The Rolling Stones
Formed in 1962 and still going strong, they're probably the richest band on the planet, with individual fortunes running into the many millions. When they began they were the boys you wouldn't let your daughter date, and now, for all their wild ways, they're part of the establishment they once rebelled against. In their heyday they were called the world's greatest rock band, and they can still pack stadiums on their tours.
How It BeganAccording to legend, middle-class student and blues aficionado Mick Jagger first met Keith Richards on a train, when Richards was carrying a pile of albums from the Chicago blues label, Chess. They hit off an immediate friendship, and began frequenting Alexis Korner's club in London, looking for musicians for a band. Korner introduced them to Brian Jones, who'd moved up from the West Country, a very talented guitarist with a deep love and knowledge of the blues. Once they added drummer Charlie Watts, pianist Ian Stewart, and the oldest member, bassist Bill Wyman, they were ready, and made their start at Korner's club at the Marquee.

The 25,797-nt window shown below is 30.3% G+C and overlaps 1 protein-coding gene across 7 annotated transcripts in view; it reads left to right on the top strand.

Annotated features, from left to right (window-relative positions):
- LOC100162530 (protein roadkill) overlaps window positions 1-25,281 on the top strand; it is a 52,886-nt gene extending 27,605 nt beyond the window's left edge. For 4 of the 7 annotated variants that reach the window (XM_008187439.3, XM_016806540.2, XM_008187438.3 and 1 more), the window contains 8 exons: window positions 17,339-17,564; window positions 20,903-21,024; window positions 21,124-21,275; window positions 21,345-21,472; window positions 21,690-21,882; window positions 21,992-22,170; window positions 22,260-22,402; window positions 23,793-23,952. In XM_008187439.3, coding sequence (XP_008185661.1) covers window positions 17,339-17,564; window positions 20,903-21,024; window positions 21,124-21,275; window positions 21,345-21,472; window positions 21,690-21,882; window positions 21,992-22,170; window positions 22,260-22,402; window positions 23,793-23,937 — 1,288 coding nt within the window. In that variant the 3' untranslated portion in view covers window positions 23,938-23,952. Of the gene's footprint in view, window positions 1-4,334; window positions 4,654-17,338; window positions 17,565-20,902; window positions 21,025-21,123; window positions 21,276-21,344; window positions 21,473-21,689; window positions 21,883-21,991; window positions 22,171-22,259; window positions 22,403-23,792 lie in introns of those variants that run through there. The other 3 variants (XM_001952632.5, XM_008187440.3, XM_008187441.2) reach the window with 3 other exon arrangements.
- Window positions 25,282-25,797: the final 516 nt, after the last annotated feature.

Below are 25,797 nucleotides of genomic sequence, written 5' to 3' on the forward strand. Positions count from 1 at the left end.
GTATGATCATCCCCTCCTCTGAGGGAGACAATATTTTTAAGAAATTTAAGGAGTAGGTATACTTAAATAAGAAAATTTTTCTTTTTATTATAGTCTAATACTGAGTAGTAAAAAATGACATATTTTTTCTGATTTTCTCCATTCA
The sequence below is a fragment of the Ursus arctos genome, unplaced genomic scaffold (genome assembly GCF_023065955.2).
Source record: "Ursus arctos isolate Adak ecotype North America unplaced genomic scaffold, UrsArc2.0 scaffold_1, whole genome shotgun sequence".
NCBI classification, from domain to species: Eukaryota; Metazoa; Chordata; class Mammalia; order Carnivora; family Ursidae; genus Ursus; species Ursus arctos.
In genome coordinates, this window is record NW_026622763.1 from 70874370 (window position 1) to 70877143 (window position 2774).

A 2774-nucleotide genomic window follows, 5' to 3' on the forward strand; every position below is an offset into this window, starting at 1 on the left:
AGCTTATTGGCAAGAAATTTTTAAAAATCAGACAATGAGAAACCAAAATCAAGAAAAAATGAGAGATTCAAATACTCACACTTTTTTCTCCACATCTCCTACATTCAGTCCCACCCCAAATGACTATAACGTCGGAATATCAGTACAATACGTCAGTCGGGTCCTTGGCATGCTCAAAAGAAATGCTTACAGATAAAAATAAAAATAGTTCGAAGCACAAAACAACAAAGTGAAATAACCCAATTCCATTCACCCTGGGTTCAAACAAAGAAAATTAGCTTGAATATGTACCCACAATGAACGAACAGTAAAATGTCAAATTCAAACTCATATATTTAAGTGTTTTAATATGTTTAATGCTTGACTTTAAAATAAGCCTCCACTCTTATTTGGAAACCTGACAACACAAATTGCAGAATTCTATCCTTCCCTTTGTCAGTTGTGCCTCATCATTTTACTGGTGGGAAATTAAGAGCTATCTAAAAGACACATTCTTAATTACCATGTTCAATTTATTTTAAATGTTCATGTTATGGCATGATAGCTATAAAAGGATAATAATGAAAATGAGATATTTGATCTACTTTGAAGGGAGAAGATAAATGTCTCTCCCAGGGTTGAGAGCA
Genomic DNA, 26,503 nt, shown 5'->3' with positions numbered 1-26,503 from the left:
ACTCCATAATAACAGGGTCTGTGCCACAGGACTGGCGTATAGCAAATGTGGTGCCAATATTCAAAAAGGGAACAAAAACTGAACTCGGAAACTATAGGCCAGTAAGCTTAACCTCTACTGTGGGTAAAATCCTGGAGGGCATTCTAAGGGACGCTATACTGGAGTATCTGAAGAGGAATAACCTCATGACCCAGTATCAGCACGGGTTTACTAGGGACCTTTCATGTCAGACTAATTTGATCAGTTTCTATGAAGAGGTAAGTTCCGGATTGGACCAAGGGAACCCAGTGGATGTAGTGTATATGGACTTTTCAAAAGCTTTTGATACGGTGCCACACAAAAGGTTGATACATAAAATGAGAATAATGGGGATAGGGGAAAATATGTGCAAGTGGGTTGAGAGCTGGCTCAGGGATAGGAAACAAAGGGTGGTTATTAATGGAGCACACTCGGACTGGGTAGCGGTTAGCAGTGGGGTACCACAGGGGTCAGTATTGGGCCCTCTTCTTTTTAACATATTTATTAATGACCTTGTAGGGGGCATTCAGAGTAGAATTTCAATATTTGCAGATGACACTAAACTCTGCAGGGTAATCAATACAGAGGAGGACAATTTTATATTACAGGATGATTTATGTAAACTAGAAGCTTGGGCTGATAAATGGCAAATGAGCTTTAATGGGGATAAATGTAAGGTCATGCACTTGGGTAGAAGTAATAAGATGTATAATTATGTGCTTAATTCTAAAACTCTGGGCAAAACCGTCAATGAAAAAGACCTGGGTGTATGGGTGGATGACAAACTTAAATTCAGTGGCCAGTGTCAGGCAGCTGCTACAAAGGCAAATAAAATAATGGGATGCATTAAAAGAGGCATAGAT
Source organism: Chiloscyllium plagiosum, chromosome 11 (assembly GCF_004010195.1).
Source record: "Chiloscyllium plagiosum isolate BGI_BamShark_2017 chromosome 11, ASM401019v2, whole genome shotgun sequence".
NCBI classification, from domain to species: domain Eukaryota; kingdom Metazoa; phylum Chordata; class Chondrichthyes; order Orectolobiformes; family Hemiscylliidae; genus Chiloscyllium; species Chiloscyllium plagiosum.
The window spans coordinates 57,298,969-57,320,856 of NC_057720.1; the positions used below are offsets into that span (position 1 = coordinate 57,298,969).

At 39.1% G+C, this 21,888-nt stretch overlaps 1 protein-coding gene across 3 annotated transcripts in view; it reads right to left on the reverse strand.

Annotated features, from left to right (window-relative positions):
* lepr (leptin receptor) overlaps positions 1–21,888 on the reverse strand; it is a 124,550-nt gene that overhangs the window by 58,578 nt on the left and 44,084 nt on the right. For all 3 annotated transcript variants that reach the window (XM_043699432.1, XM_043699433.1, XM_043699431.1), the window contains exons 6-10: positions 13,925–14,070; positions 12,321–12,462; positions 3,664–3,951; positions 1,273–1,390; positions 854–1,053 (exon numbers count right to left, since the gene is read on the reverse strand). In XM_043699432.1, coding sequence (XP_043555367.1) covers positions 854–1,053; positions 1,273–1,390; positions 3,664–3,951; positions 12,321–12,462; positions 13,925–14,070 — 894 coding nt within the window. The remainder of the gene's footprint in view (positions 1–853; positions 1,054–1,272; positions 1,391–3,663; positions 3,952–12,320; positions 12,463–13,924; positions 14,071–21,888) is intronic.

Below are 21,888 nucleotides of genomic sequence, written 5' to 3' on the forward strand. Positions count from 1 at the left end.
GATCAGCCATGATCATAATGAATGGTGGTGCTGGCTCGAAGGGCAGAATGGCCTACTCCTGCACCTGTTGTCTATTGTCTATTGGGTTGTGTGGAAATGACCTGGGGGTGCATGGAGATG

Very soon they were playing every week at the new Crawdaddy Club, and word spread about this wild new blues band, reaching the ears of Andrew Loog Oldham, an ambitious young man who'd been working as a publicist for the Beatles. Sensing their potential, he stepped in and became their manager, arranging a record deal with Decca, who quickly put out their first single, a take on Chuck Berry's Come On. It sold reasonably, but it was only with their next effort, Lennon and McCartney's I Wanna Be Your Man, that things clicked into high gear and suddenly the Stones were a new force in British pop, the bad boys who seemed the opposite of the more clean-cut Beatles (by now Stewart had adopted a backing role, playing some piano for them, but also acting as road manager).
But really they needed their own material, and the apocryphal tale has Oldham locking Jagger and Richards in the kitchen of their Edith St. flat until they'd written a song together. From those humble beginnings the composing partnership flourished, reaching its first high in 1965 with (I Can't Get No) Satisfaction, the single that made them superstars on both sides of the Atlantic.